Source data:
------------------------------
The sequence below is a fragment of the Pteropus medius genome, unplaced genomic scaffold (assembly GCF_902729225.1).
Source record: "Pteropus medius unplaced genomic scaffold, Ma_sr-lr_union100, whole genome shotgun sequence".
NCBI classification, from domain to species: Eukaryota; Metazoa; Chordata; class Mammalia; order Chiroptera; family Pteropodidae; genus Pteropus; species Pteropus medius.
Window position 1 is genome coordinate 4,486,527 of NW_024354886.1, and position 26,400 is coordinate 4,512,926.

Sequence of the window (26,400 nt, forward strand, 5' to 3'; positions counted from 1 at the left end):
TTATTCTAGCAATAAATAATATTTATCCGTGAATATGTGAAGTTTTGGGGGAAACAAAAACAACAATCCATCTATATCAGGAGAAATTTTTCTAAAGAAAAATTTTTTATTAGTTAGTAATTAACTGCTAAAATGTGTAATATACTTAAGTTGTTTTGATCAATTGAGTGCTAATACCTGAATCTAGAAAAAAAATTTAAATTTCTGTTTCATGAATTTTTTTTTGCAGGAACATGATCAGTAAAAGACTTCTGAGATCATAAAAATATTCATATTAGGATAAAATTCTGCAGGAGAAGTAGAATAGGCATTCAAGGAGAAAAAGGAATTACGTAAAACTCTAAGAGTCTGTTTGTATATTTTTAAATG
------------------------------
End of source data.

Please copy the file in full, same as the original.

The sequence below is a fragment of the Pteropus medius genome, unplaced genomic scaffold (assembly GCF_902729225.1).
Source record: "Pteropus medius unplaced genomic scaffold, Ma_sr-lr_union100, whole genome shotgun sequence".
NCBI classification, from domain to species: Eukaryota; Metazoa; Chordata; class Mammalia; order Chiroptera; family Pteropodidae; genus Pteropus; species Pteropus medius.
Window position 1 is genome coordinate 4,486,527 of NW_024354886.1, and position 26,400 is coordinate 4,512,926.

Sequence of the window (26,400 nt, forward strand, 5' to 3'; positions counted from 1 at the left end):
TTATTCTAGCAATAAATAATATTTATCCGTGAATATGTGAAGTTTTGGGGGAAACAAAAACAACAATCCATCTATATCAGGAGAAATTTTTCTAAAGAAAAATTTTTTATTAGTTAGTAATTAACTGCTAAAATGTGTAATATACTTAAGTTGTTTTGATCAATTGAGTGCTAATACCTGAATCTAGAAAAAAAATTTAAATTTCTGTTTCATGAATTTTTTTTTGCAGGAACATGATCAGTAAAAGACTTCTGAGATCATAAAAATATTCATATTAGGATAAAATTCTGCAGGAGAAGTAGAATAGGCATTCAAGGAGAAAAAGGAATTACGTAAAACTCTAAGAGTCTGTTTGTATATTTTTAAATG